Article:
About me

I started practising yoga in 1999 to complement my long-distance running and cycling training; however, it wasn’t until 2007 when I finally committed to a daily Ashtanga Yoga practice. Having experienced first-hand the benefits and transformational potential of a regular yoga practice, I took my first yoga teacher training course in 2008 with Brian Cooper PhD, the author of the Art of Adjusting, and began teaching shortly thereafter.

In 2009 I made my first trip to Mysore, India to study at the Sri K Pattabhi Jois Ashtanga Yoga Institute and have since returned a further seven times to practise under the guidance of R Sharath Jois. I received the authorisation to teach Ashtanga Yoga from Sharath in 2011 and attended his Special Course for Teachers in 2016. I am authorised to teach the full Primary and Intermediate Series, and am currently learning the Advanced Series from him.

Beyond asana I practise pranayama and mindfulness meditation, and I study Sanskrit and yoga philosophy.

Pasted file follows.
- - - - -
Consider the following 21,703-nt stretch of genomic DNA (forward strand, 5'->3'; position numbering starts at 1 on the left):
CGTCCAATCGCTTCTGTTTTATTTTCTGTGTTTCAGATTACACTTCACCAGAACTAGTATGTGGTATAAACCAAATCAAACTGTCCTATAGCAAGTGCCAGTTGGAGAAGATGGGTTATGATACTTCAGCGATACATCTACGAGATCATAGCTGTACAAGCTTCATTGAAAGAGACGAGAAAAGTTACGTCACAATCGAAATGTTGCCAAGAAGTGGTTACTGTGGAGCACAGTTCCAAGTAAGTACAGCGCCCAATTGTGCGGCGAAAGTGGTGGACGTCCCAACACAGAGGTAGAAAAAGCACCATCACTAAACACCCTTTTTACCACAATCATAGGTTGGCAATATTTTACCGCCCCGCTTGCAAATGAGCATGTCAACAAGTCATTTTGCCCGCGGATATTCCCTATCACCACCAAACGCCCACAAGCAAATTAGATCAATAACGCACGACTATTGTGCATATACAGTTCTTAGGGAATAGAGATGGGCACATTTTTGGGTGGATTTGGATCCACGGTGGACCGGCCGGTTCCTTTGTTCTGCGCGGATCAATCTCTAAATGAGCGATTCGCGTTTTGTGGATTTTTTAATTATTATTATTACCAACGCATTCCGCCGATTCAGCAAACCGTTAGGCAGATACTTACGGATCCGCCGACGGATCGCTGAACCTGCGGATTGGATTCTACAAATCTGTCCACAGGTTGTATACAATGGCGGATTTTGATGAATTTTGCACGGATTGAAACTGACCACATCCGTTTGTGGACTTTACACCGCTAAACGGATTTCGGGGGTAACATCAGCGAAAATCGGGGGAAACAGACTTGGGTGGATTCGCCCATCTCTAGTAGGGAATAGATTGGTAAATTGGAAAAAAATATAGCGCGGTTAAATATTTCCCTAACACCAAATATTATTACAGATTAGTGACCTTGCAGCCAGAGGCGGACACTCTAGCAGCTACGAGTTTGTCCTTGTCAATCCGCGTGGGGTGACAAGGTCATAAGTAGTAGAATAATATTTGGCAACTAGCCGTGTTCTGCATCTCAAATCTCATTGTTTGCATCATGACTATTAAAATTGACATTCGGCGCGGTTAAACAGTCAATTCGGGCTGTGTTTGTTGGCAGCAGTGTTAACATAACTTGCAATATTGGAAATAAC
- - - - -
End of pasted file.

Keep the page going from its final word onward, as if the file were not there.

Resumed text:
I try to teach with kindness, enthusiasm and humour with the aim of making the practice of yoga accessible to all.

I have a BA (Hons) in Management Studies with French from the University of Nottingham and an MSc in Gender Studies from the London School of Economics.

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30 thoughts on “About me

  1. Hey Suzy,

    Was thinking of you the other day and wondered how you were. Stumbled across your blog – which has made great reading (I’m not through all of it yet). I love what you were saying about this fast world which has no patience. So true. Keep up the writings – and thank you for sharing your experiences.

    Namaste.

    Russ
    x

  2. This is a wonderful blog Suzanne. Thank you for delivering some of Sharath’s teachings and your experiences to us. i enjoyed reading it the first time and still like to come back to it and re-read odd posts.

  3. Hello Sue,
    Thank you for taking the time and doing the blog. It offers a breath of fresh air and a view to a whole new world. I am not finished reading. It has not only opened my eye but also offers me with a very different perspective in life. Now I know how this same world have been different only if I had made some different decisions in life. I have been a vegan for a while but recently trying to become 100% raw. Would like to hear from you.